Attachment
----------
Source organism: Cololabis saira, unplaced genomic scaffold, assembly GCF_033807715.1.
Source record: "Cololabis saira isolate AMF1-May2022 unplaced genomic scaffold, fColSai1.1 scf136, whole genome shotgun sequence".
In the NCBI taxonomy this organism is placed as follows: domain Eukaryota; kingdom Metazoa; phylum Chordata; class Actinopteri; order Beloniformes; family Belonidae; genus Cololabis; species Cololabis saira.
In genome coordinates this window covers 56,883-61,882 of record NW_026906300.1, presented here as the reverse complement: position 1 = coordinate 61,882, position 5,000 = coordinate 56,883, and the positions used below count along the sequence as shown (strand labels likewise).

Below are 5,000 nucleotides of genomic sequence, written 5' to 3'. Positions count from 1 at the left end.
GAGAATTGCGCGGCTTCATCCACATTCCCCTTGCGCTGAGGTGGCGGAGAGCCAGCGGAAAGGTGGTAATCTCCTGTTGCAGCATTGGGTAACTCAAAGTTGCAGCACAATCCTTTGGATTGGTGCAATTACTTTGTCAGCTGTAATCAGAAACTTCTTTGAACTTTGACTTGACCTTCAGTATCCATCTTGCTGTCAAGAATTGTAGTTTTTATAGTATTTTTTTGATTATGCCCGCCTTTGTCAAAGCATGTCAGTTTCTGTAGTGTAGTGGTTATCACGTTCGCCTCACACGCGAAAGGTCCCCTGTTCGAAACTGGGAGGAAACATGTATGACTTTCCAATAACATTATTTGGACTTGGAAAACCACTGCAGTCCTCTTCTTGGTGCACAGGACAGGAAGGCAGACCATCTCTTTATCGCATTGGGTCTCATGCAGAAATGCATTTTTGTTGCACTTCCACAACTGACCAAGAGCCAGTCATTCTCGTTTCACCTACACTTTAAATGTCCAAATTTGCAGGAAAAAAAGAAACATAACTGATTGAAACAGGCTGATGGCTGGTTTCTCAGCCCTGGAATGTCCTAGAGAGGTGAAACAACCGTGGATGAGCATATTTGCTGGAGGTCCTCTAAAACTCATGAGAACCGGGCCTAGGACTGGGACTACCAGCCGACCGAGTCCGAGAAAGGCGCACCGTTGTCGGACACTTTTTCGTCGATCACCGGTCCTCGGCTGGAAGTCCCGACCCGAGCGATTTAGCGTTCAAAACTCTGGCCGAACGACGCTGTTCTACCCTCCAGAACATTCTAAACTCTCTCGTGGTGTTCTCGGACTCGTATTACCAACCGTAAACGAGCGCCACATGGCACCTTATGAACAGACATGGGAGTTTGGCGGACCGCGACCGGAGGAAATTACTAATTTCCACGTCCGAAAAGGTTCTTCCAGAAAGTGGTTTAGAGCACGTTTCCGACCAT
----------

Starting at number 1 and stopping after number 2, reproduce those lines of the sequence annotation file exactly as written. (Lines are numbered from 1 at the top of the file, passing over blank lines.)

Source organism: Cololabis saira, unplaced genomic scaffold, assembly GCF_033807715.1.
Source record: "Cololabis saira isolate AMF1-May2022 unplaced genomic scaffold, fColSai1.1 scf136, whole genome shotgun sequence".